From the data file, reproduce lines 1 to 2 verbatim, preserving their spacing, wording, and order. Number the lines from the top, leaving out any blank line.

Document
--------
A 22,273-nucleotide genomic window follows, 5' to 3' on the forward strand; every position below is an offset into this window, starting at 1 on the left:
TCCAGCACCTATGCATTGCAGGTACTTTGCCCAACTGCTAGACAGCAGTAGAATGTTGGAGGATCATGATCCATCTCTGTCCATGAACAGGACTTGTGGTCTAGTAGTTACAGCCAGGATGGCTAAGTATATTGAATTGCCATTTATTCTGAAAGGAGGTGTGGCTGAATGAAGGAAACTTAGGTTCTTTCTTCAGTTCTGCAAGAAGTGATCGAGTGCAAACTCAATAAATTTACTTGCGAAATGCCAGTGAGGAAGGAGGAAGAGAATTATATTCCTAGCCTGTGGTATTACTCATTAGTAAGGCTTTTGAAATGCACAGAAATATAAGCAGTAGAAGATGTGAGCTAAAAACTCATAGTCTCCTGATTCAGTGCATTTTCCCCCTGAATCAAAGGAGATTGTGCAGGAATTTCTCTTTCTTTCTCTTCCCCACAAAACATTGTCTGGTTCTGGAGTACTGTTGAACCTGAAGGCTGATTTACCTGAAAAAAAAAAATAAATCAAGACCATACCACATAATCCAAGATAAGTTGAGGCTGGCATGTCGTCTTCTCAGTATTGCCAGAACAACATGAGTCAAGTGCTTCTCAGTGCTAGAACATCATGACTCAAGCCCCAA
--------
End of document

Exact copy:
A 22,273-nucleotide genomic window follows, 5' to 3' on the forward strand; every position below is an offset into this window, starting at 1 on the left:
TCCAGCACCTATGCATTGCAGGTACTTTGCCCAACTGCTAGACAGCAGTAGAATGTTGGAGGATCATGATCCATCTCTGTCCATGAACAGGACTTGTGGTCTAGTAGTTACAGCCAGGATGGCTAAGTATATTGAATTGCCATTTATTCTGAAAGGAGGTGTGGCTGAATGAAGGAAACTTAGGTTCTTTCTTCAGTTCTGCAAGAAGTGATCGAGTGCAAACTCAATAAATTTACTTGCGAAATGCCAGTGAGGAAGGAGGAAGAGAATTATATTCCTAGCCTGTGGTATTACTCATTAGTAAGGCTTTTGAAATGCACAGAAATATAAGCAGTAGAAGATGTGAGCTAAAAACTCATAGTCTCCTGATTCAGTGCATTTTCCCCCTGAATCAAAGGAGATTGTGCAGGAATTTCTCTTTCTTTCTCTTCCCCACAAAACATTGTCTGGTTCTGGAGTACTGTTGAACCTGAAGGCTGATTTACCTGAAAAAAAAAAATAAATCAAGACCATACCACATAATCCAAGATAAGTTGAGGCTGGCATGTCGTCTTCTCAGTATTGCCAGAACAACATGAGTCAAGTGCTTCTCAGTGCTAGAACATCATGACTCAAGCCCCAA